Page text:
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>I don't see any significant barriers keeping a user from switching to a competing product.

This is the difference, or the similarity however you look at it, between Google and Microsoft. You claim that the barriers Microsoft put up to prevent users from switching were significant, but Google's aren't. I disagree. In the literal sense no one was locked in with Windows and users were free to install other browsers or even switch to Linux or Mac.

The complaint was that Microsoft was making it difficult for the average user to do so. That's the same complaint these companies have about Google. For you it might be an easy task to download your data from Gmail or Chrome but I'm sure for the majority of users switching search engines is just as obscure as switching browsers.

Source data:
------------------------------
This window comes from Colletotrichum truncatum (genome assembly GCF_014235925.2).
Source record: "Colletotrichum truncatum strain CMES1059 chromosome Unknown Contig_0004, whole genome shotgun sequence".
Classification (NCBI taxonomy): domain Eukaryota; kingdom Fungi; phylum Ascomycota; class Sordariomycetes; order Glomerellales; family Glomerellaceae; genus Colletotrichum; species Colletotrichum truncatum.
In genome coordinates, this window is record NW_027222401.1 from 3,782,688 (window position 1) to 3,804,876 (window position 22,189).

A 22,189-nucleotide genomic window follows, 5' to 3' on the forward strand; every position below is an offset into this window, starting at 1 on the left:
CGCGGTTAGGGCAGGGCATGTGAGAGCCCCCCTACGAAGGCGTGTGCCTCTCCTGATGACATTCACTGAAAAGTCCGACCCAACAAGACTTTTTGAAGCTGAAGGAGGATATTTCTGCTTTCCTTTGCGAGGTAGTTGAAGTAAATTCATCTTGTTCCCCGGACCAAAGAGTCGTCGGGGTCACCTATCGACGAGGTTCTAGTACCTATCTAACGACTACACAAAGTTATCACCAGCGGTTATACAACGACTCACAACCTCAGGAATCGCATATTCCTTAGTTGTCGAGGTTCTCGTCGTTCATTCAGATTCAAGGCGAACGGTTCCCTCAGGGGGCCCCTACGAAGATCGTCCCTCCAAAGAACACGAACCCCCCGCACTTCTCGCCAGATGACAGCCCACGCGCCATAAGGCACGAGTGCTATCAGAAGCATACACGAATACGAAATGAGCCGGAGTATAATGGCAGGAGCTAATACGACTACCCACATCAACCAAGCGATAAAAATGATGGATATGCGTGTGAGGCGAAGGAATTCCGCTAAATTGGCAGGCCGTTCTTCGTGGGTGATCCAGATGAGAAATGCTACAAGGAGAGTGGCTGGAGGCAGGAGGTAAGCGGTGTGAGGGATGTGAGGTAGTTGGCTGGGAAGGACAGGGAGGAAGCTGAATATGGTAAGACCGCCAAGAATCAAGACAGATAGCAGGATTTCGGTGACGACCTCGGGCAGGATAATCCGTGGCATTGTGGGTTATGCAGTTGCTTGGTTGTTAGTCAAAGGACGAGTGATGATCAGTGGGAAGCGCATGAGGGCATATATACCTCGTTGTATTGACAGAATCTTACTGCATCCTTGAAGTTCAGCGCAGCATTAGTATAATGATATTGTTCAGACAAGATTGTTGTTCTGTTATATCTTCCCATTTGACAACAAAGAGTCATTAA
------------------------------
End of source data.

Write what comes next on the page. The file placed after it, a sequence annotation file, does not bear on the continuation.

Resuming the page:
Thanks for reminding me to question my assumptions and think about my perspective. I'm going to have to ask around and try to get a sense of how some of my decidedly non-technical friends and family members view Google, search engines, etc.

I'm still not quite convinced about the Microsoft/Google parallels, though. I just spend some time reviewing the history of Microsoft litigation and behaviors in this respect. While admittedly no one was literally locked in with Windows, Microsoft had a long history of establishing artificial barriers to prevent people from leaving Microsoft products while simultaneously using that position to launch new products/services and drive competitors out of business. At the risk of sounding like a Google apologist, I feel like I'm more likely to see Google make decisions that seemingly place interoperability, standards-compliance, etc. potentially above their own business needs.

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